EXHIBIT Black bears likely to be behind steering wheel
The bears spend most of their year on a 700-acre ranch in Texas.
By IAN HILL
VINDICATOR STAFF WRITER
CANFIELD -- Andy, Jacki and Cindi are every driver's worst nightmare: They haven't taken a driver's license test, they can't read road signs, and they'll never apologize for cutting you off.
It's unlikely, however, that the trio will get pulled over at this week's Canfield Fair. Nobody's going to want to ticket a 400-pound North American black bear in a go-cart.
Andy, Jacki and Cindi are three North American black bears that will be performing at the fair's "The Great Bear Show." Part of their performance could include driving go-carts and rolling barrels.
Performances will be at 10 a.m. and 1 and 6 p.m. near the southwest corner of the fairgrounds. The show is sponsored by The Vindicator.
Bob Steele, the trainer, said the show serves to both entertain fairgoers with humor and protect the bears. He said the habitat of the North American black bear is rapidly disappearing because of development, and he provides a safe place for bears to live and thrive.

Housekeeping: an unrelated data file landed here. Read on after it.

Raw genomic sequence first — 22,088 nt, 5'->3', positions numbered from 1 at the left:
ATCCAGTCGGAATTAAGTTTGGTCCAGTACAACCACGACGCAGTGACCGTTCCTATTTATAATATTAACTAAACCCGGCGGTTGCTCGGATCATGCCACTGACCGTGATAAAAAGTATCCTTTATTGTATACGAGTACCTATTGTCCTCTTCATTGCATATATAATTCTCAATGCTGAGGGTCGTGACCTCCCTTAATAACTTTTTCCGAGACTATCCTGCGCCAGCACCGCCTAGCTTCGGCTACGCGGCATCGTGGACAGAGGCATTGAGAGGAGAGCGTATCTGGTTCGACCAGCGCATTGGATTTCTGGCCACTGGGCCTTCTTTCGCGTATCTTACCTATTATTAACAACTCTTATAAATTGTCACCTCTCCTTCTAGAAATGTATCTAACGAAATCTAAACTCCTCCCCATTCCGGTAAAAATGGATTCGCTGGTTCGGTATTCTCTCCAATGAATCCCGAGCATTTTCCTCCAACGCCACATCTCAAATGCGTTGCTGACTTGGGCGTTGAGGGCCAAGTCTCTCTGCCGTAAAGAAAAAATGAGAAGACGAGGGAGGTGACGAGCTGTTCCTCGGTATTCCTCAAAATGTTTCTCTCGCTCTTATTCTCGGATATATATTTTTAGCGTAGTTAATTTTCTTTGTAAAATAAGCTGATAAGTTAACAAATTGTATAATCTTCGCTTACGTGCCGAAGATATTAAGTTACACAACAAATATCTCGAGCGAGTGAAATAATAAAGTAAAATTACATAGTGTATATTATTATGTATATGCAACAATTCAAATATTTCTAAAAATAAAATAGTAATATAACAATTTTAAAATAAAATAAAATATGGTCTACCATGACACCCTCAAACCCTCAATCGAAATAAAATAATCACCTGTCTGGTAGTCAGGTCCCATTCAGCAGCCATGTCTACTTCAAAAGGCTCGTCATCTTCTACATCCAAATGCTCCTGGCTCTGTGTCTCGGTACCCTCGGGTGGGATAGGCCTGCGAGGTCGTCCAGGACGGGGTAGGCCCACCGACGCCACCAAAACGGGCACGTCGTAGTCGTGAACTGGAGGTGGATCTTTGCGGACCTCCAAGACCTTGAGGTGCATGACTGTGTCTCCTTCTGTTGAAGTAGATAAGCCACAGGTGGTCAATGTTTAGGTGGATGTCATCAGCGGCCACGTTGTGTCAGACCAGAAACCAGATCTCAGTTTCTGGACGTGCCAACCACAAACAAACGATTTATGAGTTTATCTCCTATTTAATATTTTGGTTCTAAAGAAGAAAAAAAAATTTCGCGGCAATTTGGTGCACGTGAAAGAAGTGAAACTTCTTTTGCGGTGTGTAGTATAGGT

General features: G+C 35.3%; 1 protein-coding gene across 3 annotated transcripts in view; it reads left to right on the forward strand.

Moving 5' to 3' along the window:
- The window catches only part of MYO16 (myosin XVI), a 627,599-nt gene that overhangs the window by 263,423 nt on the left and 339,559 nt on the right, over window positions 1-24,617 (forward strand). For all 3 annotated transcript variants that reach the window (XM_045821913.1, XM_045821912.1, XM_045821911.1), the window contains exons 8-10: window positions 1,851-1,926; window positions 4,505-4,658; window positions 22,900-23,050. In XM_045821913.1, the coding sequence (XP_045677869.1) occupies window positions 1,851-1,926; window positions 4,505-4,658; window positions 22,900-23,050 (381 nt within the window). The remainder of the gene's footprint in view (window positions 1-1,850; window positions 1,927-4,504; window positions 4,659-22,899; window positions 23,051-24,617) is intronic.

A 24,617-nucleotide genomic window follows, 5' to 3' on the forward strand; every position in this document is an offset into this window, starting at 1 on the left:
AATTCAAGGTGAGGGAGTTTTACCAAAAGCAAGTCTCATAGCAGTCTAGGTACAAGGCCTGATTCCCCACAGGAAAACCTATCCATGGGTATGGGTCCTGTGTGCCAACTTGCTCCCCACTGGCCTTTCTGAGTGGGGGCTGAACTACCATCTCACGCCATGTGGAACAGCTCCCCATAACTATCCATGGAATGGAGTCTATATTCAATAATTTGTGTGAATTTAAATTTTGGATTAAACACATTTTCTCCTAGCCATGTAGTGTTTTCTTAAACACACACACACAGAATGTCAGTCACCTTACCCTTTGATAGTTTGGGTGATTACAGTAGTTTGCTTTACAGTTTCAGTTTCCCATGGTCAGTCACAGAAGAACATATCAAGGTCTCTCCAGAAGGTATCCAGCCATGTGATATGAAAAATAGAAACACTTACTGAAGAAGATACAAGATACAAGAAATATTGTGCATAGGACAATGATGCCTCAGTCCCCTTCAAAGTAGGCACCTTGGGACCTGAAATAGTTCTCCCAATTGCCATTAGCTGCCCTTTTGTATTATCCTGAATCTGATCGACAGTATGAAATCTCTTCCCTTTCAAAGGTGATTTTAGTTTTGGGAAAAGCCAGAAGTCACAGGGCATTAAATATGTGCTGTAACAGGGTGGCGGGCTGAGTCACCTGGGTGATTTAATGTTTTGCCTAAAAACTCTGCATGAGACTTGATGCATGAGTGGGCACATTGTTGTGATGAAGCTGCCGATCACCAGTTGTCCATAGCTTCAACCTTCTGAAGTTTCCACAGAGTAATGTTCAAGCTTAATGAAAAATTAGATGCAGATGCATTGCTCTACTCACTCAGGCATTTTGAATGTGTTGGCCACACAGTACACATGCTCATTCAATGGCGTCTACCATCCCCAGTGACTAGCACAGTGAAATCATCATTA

Steele noted that his bears live to be 30 or 35 years old, while many black bears in the wild will die before they are 20.
"Some of us are out here for the welfare and well-being of the animal," he said. "As long as they're maintained right, they can bring you great personal satisfaction, rewards to let you know you're helping the species."
North American black bears are native to many parts of the United States and Canada and have a diet that includes meat, fish and vegetables. Steele said his adult bears eat between 20 and 25 pounds of food each day.
Steele keeps seven bears on his 200-acre ranch in Texas, including 450-pound Andy and 420-pound Jacki, both males, and 175-pound Cindi, a juvenile female. He said the bears spend most of their time, "living the life of luxury" on the ranch.
Steele also stressed, however, that the bears don't seem to mind spending four or five months on the road each year performing at circuses and fairs.
"I start up the truck and they're at the door and ready to go," he said.